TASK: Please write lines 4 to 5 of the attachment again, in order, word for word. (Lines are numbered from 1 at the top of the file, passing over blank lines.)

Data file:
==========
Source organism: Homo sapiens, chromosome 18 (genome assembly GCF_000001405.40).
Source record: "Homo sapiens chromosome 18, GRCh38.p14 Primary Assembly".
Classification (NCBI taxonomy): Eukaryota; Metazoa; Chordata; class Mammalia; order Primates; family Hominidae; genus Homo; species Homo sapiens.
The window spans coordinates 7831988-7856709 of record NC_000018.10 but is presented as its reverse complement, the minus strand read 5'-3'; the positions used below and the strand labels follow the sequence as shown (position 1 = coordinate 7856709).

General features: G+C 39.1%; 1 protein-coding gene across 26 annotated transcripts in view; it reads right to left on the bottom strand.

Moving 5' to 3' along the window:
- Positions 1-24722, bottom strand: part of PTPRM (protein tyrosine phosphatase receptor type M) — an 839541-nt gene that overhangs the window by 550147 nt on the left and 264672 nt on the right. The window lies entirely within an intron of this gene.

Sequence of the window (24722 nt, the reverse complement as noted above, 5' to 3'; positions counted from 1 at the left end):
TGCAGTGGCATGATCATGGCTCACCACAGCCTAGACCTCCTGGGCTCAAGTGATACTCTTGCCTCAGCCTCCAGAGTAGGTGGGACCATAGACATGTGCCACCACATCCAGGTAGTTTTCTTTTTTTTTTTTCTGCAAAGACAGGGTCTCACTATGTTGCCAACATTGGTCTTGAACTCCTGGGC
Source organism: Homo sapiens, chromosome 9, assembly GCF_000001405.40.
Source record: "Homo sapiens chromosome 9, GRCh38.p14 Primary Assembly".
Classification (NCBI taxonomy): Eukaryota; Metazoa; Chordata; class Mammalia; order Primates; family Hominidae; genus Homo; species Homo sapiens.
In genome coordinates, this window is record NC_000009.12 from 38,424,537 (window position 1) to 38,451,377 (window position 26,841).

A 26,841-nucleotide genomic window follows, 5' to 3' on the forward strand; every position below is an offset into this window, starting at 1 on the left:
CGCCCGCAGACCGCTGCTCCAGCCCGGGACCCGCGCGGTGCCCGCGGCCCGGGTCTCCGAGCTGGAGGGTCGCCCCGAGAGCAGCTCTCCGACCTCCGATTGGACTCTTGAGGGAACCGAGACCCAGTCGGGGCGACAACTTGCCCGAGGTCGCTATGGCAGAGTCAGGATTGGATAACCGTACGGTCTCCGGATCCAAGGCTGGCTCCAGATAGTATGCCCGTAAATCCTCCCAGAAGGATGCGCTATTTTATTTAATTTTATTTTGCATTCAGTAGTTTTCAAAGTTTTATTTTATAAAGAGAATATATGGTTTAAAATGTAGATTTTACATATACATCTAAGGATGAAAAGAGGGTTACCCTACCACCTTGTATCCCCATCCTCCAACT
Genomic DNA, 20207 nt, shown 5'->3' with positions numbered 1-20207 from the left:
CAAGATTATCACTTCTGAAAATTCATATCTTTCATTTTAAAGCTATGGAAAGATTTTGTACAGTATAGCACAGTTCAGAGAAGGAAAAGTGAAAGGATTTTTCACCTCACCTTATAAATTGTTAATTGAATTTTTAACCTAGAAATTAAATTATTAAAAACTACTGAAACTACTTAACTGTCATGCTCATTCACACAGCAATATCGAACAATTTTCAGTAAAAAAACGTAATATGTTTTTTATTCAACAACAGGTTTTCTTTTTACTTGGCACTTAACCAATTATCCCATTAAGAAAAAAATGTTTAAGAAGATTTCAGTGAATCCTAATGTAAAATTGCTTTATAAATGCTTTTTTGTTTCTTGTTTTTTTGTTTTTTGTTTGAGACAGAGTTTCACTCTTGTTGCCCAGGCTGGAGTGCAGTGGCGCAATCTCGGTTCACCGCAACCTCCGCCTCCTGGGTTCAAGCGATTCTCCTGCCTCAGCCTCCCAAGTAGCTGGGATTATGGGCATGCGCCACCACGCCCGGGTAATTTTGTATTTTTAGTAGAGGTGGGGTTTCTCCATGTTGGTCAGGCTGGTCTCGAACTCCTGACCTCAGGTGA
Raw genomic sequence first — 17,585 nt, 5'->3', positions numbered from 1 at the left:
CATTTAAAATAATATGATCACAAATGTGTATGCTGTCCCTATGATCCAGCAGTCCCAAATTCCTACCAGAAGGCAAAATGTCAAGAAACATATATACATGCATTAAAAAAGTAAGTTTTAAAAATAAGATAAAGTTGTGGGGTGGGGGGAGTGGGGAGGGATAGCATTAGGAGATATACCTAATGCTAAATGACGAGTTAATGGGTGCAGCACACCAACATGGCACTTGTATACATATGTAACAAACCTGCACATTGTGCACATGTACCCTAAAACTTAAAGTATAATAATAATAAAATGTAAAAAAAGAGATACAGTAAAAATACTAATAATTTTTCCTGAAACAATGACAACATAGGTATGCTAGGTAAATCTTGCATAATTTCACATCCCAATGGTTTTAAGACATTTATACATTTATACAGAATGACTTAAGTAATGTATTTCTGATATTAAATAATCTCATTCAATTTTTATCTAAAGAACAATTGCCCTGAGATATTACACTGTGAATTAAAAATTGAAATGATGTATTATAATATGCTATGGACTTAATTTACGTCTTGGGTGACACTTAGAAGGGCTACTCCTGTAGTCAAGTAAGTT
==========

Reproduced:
The window spans coordinates 7831988-7856709 of record NC_000018.10 but is presented as its reverse complement, the minus strand read 5'-3'; the positions used below and the strand labels follow the sequence as shown (position 1 = coordinate 7856709).

General features: G+C 39.1%; 1 protein-coding gene across 26 annotated transcripts in view; it reads right to left on the bottom strand.